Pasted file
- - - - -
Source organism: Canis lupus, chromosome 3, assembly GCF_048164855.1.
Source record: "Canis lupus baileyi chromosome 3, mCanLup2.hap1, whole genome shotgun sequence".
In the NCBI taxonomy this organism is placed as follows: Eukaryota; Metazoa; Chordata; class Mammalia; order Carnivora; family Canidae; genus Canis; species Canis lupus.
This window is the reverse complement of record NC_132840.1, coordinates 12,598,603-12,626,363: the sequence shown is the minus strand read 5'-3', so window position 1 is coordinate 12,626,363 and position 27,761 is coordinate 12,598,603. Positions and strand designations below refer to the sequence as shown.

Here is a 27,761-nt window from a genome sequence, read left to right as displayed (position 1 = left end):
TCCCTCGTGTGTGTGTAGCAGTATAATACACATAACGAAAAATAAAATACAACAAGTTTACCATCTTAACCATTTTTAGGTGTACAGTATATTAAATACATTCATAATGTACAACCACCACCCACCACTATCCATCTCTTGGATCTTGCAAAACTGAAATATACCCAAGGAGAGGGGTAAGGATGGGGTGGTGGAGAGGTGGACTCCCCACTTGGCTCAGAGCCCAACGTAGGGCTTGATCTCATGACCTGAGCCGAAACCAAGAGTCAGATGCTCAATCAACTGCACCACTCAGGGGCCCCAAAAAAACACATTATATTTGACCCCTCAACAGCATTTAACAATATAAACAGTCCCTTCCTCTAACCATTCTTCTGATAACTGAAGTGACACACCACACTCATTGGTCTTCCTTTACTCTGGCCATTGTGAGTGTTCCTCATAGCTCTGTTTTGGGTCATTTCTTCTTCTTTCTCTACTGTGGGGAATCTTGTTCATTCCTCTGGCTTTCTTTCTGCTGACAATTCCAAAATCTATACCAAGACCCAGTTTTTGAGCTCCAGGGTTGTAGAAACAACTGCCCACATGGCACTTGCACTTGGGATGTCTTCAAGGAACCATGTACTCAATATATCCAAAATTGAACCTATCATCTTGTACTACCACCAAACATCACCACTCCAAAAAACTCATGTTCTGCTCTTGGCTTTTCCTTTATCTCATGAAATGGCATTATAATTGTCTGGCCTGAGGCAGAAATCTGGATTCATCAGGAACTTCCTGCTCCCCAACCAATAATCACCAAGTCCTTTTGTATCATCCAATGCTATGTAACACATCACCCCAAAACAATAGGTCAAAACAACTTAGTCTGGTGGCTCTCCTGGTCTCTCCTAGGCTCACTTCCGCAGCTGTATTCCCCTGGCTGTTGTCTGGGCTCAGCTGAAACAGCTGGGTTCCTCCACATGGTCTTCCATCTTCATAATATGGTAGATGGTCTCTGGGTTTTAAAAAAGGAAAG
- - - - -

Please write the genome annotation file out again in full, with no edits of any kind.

Source organism: Canis lupus, chromosome 3, assembly GCF_048164855.1.
Source record: "Canis lupus baileyi chromosome 3, mCanLup2.hap1, whole genome shotgun sequence".
In the NCBI taxonomy this organism is placed as follows: Eukaryota; Metazoa; Chordata; class Mammalia; order Carnivora; family Canidae; genus Canis; species Canis lupus.
This window is the reverse complement of record NC_132840.1, coordinates 12,598,603-12,626,363: the sequence shown is the minus strand read 5'-3', so window position 1 is coordinate 12,626,363 and position 27,761 is coordinate 12,598,603. Positions and strand designations below refer to the sequence as shown.

Here is a 27,761-nt window from a genome sequence, read left to right as displayed (position 1 = left end):
TCCCTCGTGTGTGTGTAGCAGTATAATACACATAACGAAAAATAAAATACAACAAGTTTACCATCTTAACCATTTTTAGGTGTACAGTATATTAAATACATTCATAATGTACAACCACCACCCACCACTATCCATCTCTTGGATCTTGCAAAACTGAAATATACCCAAGGAGAGGGGTAAGGATGGGGTGGTGGAGAGGTGGACTCCCCACTTGGCTCAGAGCCCAACGTAGGGCTTGATCTCATGACCTGAGCCGAAACCAAGAGTCAGATGCTCAATCAACTGCACCACTCAGGGGCCCCAAAAAAACACATTATATTTGACCCCTCAACAGCATTTAACAATATAAACAGTCCCTTCCTCTAACCATTCTTCTGATAACTGAAGTGACACACCACACTCATTGGTCTTCCTTTACTCTGGCCATTGTGAGTGTTCCTCATAGCTCTGTTTTGGGTCATTTCTTCTTCTTTCTCTACTGTGGGGAATCTTGTTCATTCCTCTGGCTTTCTTTCTGCTGACAATTCCAAAATCTATACCAAGACCCAGTTTTTGAGCTCCAGGGTTGTAGAAACAACTGCCCACATGGCACTTGCACTTGGGATGTCTTCAAGGAACCATGTACTCAATATATCCAAAATTGAACCTATCATCTTGTACTACCACCAAACATCACCACTCCAAAAAACTCATGTTCTGCTCTTGGCTTTTCCTTTATCTCATGAAATGGCATTATAATTGTCTGGCCTGAGGCAGAAATCTGGATTCATCAGGAACTTCCTGCTCCCCAACCAATAATCACCAAGTCCTTTTGTATCATCCAATGCTATGTAACACATCACCCCAAAACAATAGGTCAAAACAACTTAGTCTGGTGGCTCTCCTGGTCTCTCCTAGGCTCACTTCCGCAGCTGTATTCCCCTGGCTGTTGTCTGGGCTCAGCTGAAACAGCTGGGTTCCTCCACATGGTCTTCCATCTTCATAATATGGTAGATGGTCTCTGGGTTTTAAAAAAGGAAAG